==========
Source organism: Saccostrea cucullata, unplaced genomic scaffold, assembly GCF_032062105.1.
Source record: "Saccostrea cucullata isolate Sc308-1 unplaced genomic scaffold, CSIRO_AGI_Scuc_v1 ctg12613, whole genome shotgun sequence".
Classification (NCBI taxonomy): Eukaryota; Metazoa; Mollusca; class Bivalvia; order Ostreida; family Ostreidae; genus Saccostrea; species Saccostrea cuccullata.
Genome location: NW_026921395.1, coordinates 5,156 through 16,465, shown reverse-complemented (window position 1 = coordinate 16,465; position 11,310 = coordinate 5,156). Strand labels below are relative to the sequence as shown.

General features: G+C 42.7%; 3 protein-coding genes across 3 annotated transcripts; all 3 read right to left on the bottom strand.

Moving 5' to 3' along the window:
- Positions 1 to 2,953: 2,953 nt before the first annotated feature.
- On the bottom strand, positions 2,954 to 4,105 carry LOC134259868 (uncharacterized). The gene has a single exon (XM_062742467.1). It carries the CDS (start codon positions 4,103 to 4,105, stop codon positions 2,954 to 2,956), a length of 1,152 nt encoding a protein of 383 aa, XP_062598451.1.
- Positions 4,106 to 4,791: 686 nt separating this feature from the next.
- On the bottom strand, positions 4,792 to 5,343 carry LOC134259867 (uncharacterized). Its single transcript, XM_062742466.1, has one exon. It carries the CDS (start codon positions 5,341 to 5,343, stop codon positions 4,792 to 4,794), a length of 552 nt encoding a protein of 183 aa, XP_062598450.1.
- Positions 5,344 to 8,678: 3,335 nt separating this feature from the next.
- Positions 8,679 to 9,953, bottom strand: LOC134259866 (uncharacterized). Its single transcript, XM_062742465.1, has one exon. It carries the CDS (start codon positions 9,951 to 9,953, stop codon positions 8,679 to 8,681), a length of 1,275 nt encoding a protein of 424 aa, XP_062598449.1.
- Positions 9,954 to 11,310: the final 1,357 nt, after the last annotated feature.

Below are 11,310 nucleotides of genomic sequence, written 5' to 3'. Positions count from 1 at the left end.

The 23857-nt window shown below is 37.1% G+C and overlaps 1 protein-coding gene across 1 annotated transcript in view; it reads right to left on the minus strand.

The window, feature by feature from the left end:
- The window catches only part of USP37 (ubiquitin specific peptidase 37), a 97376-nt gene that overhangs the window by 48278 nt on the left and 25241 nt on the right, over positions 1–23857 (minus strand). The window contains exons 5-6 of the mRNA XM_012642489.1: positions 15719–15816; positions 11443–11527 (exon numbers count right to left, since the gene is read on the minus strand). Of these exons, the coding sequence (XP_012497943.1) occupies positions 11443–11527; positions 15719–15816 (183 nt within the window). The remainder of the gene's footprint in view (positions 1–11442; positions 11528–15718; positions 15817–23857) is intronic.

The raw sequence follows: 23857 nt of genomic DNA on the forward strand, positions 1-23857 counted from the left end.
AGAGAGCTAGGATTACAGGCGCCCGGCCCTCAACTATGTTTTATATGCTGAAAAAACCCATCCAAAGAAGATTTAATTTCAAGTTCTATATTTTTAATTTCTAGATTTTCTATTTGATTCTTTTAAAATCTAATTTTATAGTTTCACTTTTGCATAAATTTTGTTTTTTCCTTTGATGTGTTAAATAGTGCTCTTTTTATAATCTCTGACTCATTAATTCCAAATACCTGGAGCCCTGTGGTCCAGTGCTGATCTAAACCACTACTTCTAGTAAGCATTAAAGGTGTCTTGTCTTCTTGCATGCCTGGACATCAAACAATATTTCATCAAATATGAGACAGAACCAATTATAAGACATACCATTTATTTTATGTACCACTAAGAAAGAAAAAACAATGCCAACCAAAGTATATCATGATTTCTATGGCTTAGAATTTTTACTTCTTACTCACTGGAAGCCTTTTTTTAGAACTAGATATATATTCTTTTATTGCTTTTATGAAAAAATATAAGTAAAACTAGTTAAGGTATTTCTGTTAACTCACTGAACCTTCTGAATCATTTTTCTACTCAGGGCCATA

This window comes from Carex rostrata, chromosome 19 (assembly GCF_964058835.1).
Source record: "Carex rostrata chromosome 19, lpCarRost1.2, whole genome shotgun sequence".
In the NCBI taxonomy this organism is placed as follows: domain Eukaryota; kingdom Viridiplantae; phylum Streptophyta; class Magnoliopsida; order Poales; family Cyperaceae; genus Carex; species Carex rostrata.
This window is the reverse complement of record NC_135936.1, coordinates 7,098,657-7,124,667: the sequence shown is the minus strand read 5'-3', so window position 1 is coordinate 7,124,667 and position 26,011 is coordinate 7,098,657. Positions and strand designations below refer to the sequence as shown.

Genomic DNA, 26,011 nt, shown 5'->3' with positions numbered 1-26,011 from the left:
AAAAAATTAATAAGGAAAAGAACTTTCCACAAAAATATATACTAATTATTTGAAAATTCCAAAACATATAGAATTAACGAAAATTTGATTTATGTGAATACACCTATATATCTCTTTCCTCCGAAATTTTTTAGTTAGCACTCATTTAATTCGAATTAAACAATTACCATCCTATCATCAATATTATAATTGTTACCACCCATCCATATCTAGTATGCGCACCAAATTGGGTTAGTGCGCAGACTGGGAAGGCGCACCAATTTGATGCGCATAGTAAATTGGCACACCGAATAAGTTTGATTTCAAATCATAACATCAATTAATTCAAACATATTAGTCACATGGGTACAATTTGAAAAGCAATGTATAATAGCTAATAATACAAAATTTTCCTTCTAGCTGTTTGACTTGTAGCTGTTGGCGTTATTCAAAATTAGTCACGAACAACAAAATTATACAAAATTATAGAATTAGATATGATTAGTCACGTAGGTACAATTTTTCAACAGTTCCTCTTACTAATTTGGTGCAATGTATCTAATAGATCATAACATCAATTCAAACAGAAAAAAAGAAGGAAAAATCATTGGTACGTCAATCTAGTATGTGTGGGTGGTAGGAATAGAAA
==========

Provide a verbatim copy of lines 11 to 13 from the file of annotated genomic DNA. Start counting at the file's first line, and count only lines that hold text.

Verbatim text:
- Positions 5,344 to 8,678: 3,335 nt separating this feature from the next.
- Positions 8,679 to 9,953, bottom strand: LOC134259866 (uncharacterized). Its single transcript, XM_062742465.1, has one exon. It carries the CDS (start codon positions 9,951 to 9,953, stop codon positions 8,679 to 8,681), a length of 1,275 nt encoding a protein of 424 aa, XP_062598449.1.
- Positions 9,954 to 11,310: the final 1,357 nt, after the last annotated feature.